Many women wanted to continue working after the war (one poll put the number at about 75%), but the postwar economy would be nothing if not patriarchal. Nearly all the women working in factories lost their jobs by the end of 1946. Yet despite overwhelming popular support for women staying at home at letting men working in a single-family economy during the 1950s, women soon entered the workforce at rates surpassing that of World War II. In one poll, 86% of Americans said that married women should not work if jobs were scarce and a husband could support her. Yet by 1952, 2 million more women were working than in 1945. But instead of well-paying industrial jobs, they were effectively filling service positions in the booming postwar economy, going back into sales, office work, flight attendants, and domestic service. The fight for women to become an accepted part of the industrial workforce would not be fully engaged again until the 1970s.

In 2000, President Bill Clinton created the Rosie the Riveter National Historical Park at the site of a former Kaiser shipyard in Richmond, California, giving the National Park Service a site to interpret this history. I haven’t visited unfortunately.

The original Rockwell painting was sold in 2002 for $4.9 million and now resides in the Crystal Bridges Museum of American Art in Bentonville, Arkansas.

Today, the image of Rosie the Riveter has become a feminist icon, despite the facts of its origins which are almost totally unknown.

This is the 108th post in this series. Previous posts are archived here.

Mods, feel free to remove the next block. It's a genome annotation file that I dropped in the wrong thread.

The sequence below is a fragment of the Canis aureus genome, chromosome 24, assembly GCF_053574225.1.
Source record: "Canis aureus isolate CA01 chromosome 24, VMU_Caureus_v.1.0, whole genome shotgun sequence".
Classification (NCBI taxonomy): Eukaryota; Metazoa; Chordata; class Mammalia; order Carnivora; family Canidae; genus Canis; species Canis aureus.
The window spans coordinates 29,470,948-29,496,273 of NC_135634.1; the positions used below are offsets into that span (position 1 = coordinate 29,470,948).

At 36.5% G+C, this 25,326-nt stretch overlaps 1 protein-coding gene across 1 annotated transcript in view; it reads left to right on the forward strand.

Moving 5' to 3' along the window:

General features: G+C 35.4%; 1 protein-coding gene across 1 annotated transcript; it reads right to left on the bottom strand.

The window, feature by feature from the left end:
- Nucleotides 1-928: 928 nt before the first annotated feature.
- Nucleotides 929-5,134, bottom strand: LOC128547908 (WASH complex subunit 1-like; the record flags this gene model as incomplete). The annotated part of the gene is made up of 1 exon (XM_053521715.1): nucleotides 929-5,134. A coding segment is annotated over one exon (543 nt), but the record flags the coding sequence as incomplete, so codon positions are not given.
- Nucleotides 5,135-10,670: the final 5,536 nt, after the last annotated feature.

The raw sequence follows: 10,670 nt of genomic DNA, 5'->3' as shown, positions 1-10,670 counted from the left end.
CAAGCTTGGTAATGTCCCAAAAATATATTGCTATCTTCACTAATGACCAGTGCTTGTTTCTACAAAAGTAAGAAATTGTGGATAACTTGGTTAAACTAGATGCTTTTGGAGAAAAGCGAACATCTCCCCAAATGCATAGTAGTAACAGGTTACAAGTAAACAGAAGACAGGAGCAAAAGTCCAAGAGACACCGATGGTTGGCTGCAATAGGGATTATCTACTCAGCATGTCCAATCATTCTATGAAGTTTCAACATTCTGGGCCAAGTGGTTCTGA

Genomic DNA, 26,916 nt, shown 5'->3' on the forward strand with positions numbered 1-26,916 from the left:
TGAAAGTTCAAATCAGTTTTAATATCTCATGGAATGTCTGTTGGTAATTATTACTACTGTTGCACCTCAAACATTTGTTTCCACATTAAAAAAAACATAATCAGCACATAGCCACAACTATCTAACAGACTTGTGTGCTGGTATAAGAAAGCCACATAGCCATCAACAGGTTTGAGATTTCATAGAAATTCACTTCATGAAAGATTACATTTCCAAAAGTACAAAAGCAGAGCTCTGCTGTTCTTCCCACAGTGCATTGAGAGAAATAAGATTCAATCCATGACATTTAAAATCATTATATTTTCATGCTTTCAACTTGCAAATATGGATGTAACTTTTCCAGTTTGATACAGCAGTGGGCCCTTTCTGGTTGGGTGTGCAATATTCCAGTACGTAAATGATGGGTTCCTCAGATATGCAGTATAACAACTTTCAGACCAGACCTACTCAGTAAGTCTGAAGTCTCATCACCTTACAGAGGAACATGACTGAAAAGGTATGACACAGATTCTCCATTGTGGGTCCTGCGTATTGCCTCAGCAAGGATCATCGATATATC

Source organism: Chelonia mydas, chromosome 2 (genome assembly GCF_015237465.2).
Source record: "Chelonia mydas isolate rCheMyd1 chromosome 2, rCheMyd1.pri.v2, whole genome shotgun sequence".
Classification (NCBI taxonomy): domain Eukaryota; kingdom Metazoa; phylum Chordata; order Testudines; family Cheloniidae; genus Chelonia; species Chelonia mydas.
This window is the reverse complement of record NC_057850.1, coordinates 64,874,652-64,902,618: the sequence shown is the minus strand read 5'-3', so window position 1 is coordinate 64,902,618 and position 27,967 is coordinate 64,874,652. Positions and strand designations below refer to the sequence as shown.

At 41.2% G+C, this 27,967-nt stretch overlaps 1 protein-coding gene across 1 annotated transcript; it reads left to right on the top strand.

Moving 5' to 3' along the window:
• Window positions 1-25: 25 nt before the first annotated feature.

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  • When needed during the war for work, women proved they were the equal of men.

    After the war ended, they had to be put back in their “place” – the home: “Kinder, Küche, Kirche.”

    A lot of things have changed for the better in the last 60+ years – not all of the great, but, for the most part, at least for the better.

    Misogyny will probably never die, sadly.
    Witness today’s young men, and their PUA’s and MRA’s.

    • Scott P.

      Well, Germany by comparison used a much, much lower percentage of women in the workforce during the war than either the US or UK, so the comparison is less than apt.

      • DrS
      • The Dark Avenger

        According to Albert Speer:

        At the beginning of April 1942 I went to Sauckel with the proposition that we recruit our labor from the ranks of German women. He replied brusquely that the question of where to’ obtain which workers and how to distribute them was his business. Moreover, he said, as a
        Gauleiter he was Hitler’s subordinate and responsible to the Fuehrer alone. But before the discussion was over, he offered to put the question to Goering, who as Commissioner of the Four-Year Plan should have the final say. Our conference with Goering took place in Karinhall.